A. Beloglazov, R. Buyya, Y.C. Lee, A. Zomaya, A taxonomy and survey of energy-efficient data centers and cloud computing systems, Adv. Comput. 82 (2) (2011) 47–111.
 K. Bilal, S.U.R. Malik, O. Khalid, A. Hameed, E. Alvarez, V. Wijaysekara, R. Irfan, S. Shrestha, D. Dwivedy, M. Ali, et al, A taxonomy and survey on green data center networks, Future Gener. Comput. Syst. 36 (2014) 189–208.
 D. Borgetto, M. Maurer, G. Da-Costa, J.-M. Pierson, I. Brandic. Energy-Efficient and SLA-aware management of IaaS Clouds, in: Proceedings of the 3rd International Conference on Future Energy Systems: Where Energy, Computing and Communication Meet, 2012.
 M. Vitali, B. Pernici, and U. O’Reilly, “Learning a goal-oriented model for energy efficient adaptive applications in data centers,” Information Sciences, vol. 319, pp. 152-170, 2015.
 M. Vitali, “Managing Energy Efficiency and Quality of Service in Cloud Applications Using a Distributed Monitoring System,” in 23rd Italian Symposium on Advanced Database Systems, SEBD 2015, Gaeta, Italy, June 14-17, 2015., 2015, pp. 24-35.
Shivkumar Kalyanaraman, IBM Research - India
The Sixth ACM International Conference on Future Energy Systems (ACM e-Energy 2015) was hosted for the first time in Asia, in Bangalore from July 14-17, 2015. The conference is the premier venue for researchers working in the broad areas of computing and communication for smart energy systems, and in energy-efficient computing and communication systems.
Overall, over 85 papers were submitted to the regular and challenge tracks as well as 12 to the poster/demo track. The Technical Program Committee and the chairs selected a small subset (acceptance rate of the conference to the main track was 22.8%) of them through a meticulous review process. In addition to a single track of full papers and challenge papers, the program included keynote addresses by eminent researchers, a panel discussion and a poster/demo session. The program, keynotes and papers are available online at: http://conferences.sigcomm.org/eenergy/2015/program.php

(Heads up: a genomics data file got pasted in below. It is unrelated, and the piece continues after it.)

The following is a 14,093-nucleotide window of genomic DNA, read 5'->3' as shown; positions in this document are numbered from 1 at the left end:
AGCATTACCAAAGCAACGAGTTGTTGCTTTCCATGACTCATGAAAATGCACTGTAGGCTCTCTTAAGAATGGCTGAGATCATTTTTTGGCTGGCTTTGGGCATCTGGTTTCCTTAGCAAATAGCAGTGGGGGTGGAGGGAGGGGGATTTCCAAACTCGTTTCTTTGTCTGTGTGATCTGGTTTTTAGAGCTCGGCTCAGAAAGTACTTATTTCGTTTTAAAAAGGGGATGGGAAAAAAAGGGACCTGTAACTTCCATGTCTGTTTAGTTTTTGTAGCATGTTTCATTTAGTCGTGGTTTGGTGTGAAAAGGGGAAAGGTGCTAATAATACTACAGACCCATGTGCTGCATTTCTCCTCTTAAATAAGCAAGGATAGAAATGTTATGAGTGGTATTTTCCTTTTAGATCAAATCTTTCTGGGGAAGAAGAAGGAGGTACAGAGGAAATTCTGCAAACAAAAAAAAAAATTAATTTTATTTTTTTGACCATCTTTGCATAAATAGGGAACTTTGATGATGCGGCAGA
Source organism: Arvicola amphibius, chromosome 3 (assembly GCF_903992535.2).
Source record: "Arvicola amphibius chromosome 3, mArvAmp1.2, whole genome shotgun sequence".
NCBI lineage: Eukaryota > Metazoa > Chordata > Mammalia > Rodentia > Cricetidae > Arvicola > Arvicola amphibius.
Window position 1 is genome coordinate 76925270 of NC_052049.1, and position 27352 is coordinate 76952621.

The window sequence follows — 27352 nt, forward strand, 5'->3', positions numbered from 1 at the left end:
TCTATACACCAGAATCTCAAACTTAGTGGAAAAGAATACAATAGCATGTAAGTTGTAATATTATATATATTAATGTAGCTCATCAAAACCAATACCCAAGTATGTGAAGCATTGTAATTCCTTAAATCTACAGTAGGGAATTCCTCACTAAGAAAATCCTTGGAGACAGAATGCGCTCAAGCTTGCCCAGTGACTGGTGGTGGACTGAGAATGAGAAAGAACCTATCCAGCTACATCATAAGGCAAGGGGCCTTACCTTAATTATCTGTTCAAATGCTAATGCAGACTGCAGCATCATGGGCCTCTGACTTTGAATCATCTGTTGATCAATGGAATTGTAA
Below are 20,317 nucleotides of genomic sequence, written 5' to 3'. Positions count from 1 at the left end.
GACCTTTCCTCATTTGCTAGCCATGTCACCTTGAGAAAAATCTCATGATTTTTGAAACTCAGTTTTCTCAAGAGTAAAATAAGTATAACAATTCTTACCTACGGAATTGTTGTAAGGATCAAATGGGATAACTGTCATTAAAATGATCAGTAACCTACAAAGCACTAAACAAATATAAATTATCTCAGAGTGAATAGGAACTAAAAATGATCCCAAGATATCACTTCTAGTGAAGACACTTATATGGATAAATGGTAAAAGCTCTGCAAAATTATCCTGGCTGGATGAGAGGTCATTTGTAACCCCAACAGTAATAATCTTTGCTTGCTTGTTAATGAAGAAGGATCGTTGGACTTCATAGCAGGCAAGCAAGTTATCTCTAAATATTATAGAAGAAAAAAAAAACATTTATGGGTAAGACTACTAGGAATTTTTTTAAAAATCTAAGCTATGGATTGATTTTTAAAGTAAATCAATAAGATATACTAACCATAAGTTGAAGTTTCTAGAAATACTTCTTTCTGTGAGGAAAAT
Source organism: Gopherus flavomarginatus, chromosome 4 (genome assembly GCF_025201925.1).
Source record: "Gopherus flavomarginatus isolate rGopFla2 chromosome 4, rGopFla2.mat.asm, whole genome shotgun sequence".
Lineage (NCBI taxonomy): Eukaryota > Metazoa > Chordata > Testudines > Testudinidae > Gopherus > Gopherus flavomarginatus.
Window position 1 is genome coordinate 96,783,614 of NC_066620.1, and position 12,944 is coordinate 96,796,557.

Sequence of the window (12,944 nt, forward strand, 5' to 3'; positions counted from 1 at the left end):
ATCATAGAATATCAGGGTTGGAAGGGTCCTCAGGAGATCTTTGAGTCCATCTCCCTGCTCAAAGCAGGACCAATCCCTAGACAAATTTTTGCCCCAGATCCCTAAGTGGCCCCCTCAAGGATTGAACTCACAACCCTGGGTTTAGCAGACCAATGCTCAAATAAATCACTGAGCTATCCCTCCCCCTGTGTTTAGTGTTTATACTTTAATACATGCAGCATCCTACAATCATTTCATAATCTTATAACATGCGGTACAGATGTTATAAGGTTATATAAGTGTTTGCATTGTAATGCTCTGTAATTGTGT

The technical program of the conference was informative and thought provoking with sessions on Demand Response, Electric Vehicles (including batteries), Challenge Papers, Energy Analytics, Energy Markets, Smart Grids, and a Poster/Demo session. The best paper award was closely contested, and won by the paper: “Bugs in the Freezer: Detecting Faults in Supermarket Refrigeration Systems Using Energy Signals,” by S. Srinivasan, A. Vasan, V. Sarangan and A. Sivasubramanian from Tata Consultancy Services Limited, India (and Penn State, USA).
The day before the main conference featured three concurrent full-day workshops:
1. Energy Efficient Data Centers (E2DC): The fourth international workshop on Energy Efficient Data Centers (E2DC) focused on various topics related to the fields of energy efficient and energy aware data centers while considering data centers as active participants in smart grids and smart cities.
2. Distributed Energy Networks (DEN): The Distributed Energy Networks (DEN) workshop explored technologies that will shift the paradigm of energy networks from a conventional centralized top-down approach to a decentralized peer-to-peer one in which consumers, producers and prosumers can actively participate.
3. Smart Grid Communication, Computation and Control (C3): The C3 workshop brought together representatives from the communication, control and computation communities to discuss collaborative progress towards smart grid solutions, and to elucidate limitations and opportunities of emerging smart grid proposals.
The conference had keynote speakers from across the globe: Prof. Iven Mareels (University of Melbourne, Australia), Prof. Ashok Jhunjhunwala (IIT Madras, India), Bruce Nordman (Lawrence Berkeley Laboratory, USA).